“It’s complicated.” — Bourdain in Iran

Under the bridge. Isfahan. Where men gather to spontaneously sing. #Iran pic.twitter.com/SYUjoTeWhG — Anthony Bourdain (@Bourdain) November 2, 2014 Many thanks to the Persian acquaintance who tipped me off to the latest episode of Anthony Bourdain’s Parts Unknown show. This was his first

New job, new activities

Big news: I’m starting a new job this Tuesday. I’ll be joining Educents, an edtech startup in Oakland. Educents is sort of like Groupon for educators, with deals on the materials that teachers and administrators use regularly, at wholesale prices. This is a great move for me, and

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Where MOOCs are now

Earlier this week, the New York Times published an interesting piece by Jeffrey Selingo on the current state of MOOCs (“Demystifying the MOOC“). It’s an easy read, and it hits on something that I’ve been thinking myself and hearing from people working in a variety of MOOC organizations around the Bay Area. When MOOCs (massive… Continue reading Where MOOCs are now

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Clever Responds on Student Privacy

In a sign of how prominent concerns about student privacy have become, the New York Times Opinion section this week featured a collection of viewpoints on the topic from people working in the field (“Protecting Student Privacy in Online Learning“). The most interesting (I think) perspective is from Tyler Bosmeny, co-founder of Clever. I like Clever. They… Continue reading Clever Responds on Student Privacy

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Tuition freezes in New Jersey

What’s the best way to reduce college costs? Joseph Cryan, who represents New Jersey’s 20th legislative district in the State Assembly, has proposed a bill to freeze tuition and fees for all state residents for nine semesters after their first enrollment. I found out about the bill, A2807, through Inside Higher Ed and was a little surprised… Continue reading Tuition freezes in New Jersey

We’re number 1! (Well, kind of)

The New York Times Upshot section is at it again with an analysis of economic diversity at top colleges in the United States. They’ve created something they call the College Access Index to measure how successful elite institutions are at enrolling students from different economic backgrounds (“Top Colleges That Enroll Rich, Middle Class and Poor“). Reading it makes… Continue reading We’re number 1! (Well, kind of)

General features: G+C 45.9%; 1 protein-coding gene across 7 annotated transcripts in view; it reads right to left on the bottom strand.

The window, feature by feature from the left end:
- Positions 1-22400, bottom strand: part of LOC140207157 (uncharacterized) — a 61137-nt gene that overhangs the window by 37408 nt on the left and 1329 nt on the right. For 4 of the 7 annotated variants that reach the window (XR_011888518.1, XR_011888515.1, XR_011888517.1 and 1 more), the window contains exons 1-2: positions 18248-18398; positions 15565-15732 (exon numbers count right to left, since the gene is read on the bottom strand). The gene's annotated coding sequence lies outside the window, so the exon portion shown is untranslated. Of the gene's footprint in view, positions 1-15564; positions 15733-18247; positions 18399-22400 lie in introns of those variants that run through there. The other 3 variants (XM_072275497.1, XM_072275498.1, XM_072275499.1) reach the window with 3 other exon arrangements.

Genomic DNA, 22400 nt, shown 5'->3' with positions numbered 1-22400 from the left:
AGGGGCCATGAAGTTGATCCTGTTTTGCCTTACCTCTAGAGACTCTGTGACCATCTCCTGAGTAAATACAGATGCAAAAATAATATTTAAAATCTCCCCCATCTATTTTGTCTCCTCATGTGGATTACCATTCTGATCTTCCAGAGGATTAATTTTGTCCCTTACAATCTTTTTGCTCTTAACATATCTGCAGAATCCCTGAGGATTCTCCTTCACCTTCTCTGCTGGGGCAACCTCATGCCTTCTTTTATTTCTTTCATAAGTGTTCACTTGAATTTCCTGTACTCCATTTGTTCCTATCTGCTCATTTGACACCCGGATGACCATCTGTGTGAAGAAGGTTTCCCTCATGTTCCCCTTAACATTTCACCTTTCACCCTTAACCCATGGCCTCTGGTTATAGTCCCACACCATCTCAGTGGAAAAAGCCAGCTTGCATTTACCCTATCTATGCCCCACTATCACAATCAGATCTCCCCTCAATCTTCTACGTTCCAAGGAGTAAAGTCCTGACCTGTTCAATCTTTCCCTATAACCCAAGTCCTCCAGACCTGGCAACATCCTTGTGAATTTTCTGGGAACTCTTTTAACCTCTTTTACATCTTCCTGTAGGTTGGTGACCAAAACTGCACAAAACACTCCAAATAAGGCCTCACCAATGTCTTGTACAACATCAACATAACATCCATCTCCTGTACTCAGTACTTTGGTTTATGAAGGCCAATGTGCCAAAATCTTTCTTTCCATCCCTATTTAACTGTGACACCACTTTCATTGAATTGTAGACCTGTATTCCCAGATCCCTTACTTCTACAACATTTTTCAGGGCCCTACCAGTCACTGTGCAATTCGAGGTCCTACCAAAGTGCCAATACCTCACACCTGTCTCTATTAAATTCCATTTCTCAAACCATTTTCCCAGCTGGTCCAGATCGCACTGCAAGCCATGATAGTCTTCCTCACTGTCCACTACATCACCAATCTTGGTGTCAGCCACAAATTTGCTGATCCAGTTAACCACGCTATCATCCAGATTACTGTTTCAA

Playing together to fight conflict

Last week’s Sunday New York Times has a piece on whether Palestinian and Israeli teenagers’ views of each other improve when they have positive experiences together (“Peace Through Friendship” by Juliana Schroeder and Jane Risen). It’s an intriguing hypothesis, but does it work in reality? For four years, we studied Seeds of Peace, a program that every year brings together several… Continue reading Playing together to fight conflict

Cappy Hill Op Ed on Increasing Socioeconomic Diversity

I’m liking Cappy Hill, the current president of Vassar, more and more. She wasn’t there when I was a student. Now, on top of the news this week, she’s penned an opinion piece in the Washington Post on “How to increase socioeconomic diversity in college.” To increase the socioeconomic diversity of the student body, especially… Continue reading Cappy Hill Op Ed on Increasing Socioeconomic Diversity

Poor kids at rich colleges

It turns out that most top colleges are not doing a very good job of enrolling poor students (“Generation Later, Poor Are Still Rare at Elite Colleges”). Unfortunately, this comes comes to no surprise to someone who has close connections to several top American institutions. Still, there are some bright points. The article in the Times relies on a paper… Continue reading Poor kids at rich colleges